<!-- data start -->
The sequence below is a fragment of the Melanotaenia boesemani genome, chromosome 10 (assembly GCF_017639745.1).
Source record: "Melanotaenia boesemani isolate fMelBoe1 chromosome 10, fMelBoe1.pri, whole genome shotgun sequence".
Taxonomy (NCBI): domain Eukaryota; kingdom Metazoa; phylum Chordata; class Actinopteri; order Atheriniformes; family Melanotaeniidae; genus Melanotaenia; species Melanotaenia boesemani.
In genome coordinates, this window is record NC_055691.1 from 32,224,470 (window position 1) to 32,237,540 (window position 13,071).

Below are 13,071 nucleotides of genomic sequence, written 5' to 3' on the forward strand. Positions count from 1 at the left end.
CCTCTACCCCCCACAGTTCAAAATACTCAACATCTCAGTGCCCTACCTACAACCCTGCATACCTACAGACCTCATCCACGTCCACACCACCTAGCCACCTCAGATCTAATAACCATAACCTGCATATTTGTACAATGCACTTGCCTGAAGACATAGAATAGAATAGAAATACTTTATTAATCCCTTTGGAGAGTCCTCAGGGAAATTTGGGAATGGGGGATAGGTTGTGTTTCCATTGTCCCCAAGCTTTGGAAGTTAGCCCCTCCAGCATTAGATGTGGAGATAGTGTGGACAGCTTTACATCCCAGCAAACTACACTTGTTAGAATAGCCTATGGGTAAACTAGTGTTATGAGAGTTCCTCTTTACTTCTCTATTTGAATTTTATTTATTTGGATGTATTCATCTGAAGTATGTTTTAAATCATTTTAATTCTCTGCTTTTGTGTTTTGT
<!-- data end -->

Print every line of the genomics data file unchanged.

The sequence below is a fragment of the Melanotaenia boesemani genome, chromosome 10 (assembly GCF_017639745.1).
Source record: "Melanotaenia boesemani isolate fMelBoe1 chromosome 10, fMelBoe1.pri, whole genome shotgun sequence".
Taxonomy (NCBI): domain Eukaryota; kingdom Metazoa; phylum Chordata; class Actinopteri; order Atheriniformes; family Melanotaeniidae; genus Melanotaenia; species Melanotaenia boesemani.
In genome coordinates, this window is record NC_055691.1 from 32,224,470 (window position 1) to 32,237,540 (window position 13,071).

Below are 13,071 nucleotides of genomic sequence, written 5' to 3' on the forward strand. Positions count from 1 at the left end.
CCTCTACCCCCCACAGTTCAAAATACTCAACATCTCAGTGCCCTACCTACAACCCTGCATACCTACAGACCTCATCCACGTCCACACCACCTAGCCACCTCAGATCTAATAACCATAACCTGCATATTTGTACAATGCACTTGCCTGAAGACATAGAATAGAATAGAAATACTTTATTAATCCCTTTGGAGAGTCCTCAGGGAAATTTGGGAATGGGGGATAGGTTGTGTTTCCATTGTCCCCAAGCTTTGGAAGTTAGCCCCTCCAGCATTAGATGTGGAGATAGTGTGGACAGCTTTACATCCCAGCAAACTACACTTGTTAGAATAGCCTATGGGTAAACTAGTGTTATGAGAGTTCCTCTTTACTTCTCTATTTGAATTTTATTTATTTGGATGTATTCATCTGAAGTATGTTTTAAATCATTTTAATTCTCTGCTTTTGTGTTTTGT